Why Does Vendor A Win?

Regardless of whether vendor A is actually a better fit for the project or not they are typically awarded the contract because:

  • People make decisions on what they know.
    • The proposal is designed well and has an excellent look and feel
    • All the buzzwords are present
    • It speaks to the process knowledge of the reader
  • Perception is the promise of reality
    • "If the proposal looks this great imagine just what they can do with our project!"
  • People are risk adverse
    • It is the safer (read "easier") option sell up the chain of command

Which Vendor Should Really Win?

That is the million dollar question and if you get it wrong could very well be the million dollar mistake! So, let's start off by clearing up one point; there is no constant answer as the correct choice of vendor depends on the needs of the project. Using the scenario above we will explore the path to selecting the correct digital agency.


The key is to match the project requirements with the vendor capabilities. With that in mind ask the following:

  • What services do you actually require?
    • Ancillary services may indeed carry some weight but don't confuse breadth of knowledge with depth of knowledge
  • Does the proposal speak to your project requirements?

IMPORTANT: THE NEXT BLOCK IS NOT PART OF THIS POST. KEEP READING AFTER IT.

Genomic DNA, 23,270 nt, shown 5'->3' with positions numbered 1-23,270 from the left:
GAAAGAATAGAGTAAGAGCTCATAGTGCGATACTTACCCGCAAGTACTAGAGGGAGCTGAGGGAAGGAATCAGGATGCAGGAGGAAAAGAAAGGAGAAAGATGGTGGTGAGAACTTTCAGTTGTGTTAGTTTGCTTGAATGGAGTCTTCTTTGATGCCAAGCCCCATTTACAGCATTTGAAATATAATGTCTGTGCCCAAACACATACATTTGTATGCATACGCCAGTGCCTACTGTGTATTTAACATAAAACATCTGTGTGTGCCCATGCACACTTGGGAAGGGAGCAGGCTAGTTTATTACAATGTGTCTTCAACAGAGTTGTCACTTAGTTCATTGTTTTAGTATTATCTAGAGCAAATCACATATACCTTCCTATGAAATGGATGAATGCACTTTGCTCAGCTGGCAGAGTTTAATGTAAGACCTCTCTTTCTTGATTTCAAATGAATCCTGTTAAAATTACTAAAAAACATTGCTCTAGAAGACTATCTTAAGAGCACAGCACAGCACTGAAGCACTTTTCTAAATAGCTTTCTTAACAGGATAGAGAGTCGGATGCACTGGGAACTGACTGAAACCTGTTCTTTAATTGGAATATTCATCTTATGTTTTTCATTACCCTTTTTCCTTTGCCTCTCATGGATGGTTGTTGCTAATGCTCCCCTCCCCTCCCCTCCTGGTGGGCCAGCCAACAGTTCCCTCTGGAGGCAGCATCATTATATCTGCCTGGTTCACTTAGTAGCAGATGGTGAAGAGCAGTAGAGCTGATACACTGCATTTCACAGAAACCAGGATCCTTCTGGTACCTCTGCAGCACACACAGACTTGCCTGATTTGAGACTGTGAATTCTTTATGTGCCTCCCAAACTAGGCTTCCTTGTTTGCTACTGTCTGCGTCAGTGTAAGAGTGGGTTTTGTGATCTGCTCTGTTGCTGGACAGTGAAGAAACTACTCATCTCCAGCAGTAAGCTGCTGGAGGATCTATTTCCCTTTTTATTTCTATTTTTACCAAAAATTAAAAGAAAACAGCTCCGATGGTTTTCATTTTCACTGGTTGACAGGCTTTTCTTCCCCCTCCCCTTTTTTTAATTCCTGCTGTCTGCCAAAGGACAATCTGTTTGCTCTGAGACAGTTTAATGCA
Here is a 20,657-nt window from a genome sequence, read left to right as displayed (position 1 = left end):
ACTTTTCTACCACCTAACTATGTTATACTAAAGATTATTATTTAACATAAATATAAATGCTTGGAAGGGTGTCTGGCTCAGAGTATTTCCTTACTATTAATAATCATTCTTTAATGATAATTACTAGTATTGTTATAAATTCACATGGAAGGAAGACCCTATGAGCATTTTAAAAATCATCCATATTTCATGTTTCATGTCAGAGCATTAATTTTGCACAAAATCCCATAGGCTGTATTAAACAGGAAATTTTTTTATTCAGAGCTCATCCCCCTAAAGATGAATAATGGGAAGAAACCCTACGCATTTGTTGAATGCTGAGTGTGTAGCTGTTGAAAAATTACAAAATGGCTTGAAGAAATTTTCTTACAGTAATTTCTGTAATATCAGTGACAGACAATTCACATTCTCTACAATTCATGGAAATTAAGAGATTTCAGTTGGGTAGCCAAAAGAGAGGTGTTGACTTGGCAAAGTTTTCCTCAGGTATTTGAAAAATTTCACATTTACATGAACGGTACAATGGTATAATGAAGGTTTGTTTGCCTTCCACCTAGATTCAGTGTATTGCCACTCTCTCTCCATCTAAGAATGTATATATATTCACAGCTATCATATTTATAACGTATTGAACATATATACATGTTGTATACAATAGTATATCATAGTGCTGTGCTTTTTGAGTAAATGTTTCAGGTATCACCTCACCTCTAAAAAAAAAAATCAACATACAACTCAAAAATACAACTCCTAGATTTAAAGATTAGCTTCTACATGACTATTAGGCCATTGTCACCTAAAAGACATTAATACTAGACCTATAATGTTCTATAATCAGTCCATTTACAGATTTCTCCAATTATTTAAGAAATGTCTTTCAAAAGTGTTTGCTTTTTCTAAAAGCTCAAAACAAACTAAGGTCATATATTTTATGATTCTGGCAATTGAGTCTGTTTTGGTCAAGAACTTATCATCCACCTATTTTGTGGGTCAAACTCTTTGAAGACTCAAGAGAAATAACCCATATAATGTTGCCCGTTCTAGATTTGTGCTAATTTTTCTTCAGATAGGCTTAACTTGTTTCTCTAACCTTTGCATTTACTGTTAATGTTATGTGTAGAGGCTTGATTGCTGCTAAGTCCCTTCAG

• If you state the platform of choice is Drupal then you want to understand the Drupal skillset of the vendor. The fact they offer development across a multitude of platforms does not add value but rather decreases the likelihood of a deep skillset in the area you need.
  • Does the proposal show understanding of the problems which need to be resolved?
    • You don't need answers at this point (if fact answers without a discovery phase is a red flag) but you do want to understand the vendor grasps what it is they are providing a proposal for.
  • Is the price and timeline fixed?
    • Everyone wants a price and timeline but at this stage (prior to any discovery) there is often no way a vendor can accurately predict the scope of the project well enough to provide absolutes. What you should reasonably expect is an estimate (or even better an estimated range dependent upon variables) based on defined assumptions.
  • Are there multiple line items presented?
    • You want more than simply "X dollars". The vendor should breakdown how they get to their estimate. Line items show the vendor understands the needs of the project, allows for customization where possible, and helps you as the project owner weigh up one vendor and their solution to that of another.

Using the guiding questions from above Jesse may well now decide on selecting vendor B rather than vendor A. The project didn't change but her vendor selection criteria certainly did. She now believes vendor B has the deeper Drupal development knowledge required to work with her in-house team to bring this project to success. Vendor B showcased a strong understanding of the problem, presented solution options based on their prior experience of similar project tasks, and delineated proposed solutions with estimated hours required and associated budget. Vendor B didn't have as slick of a proposal as vendor A but Jesse's project needs a very specific set of skills which (in addition to Liam Neeson) vendor B certainly has.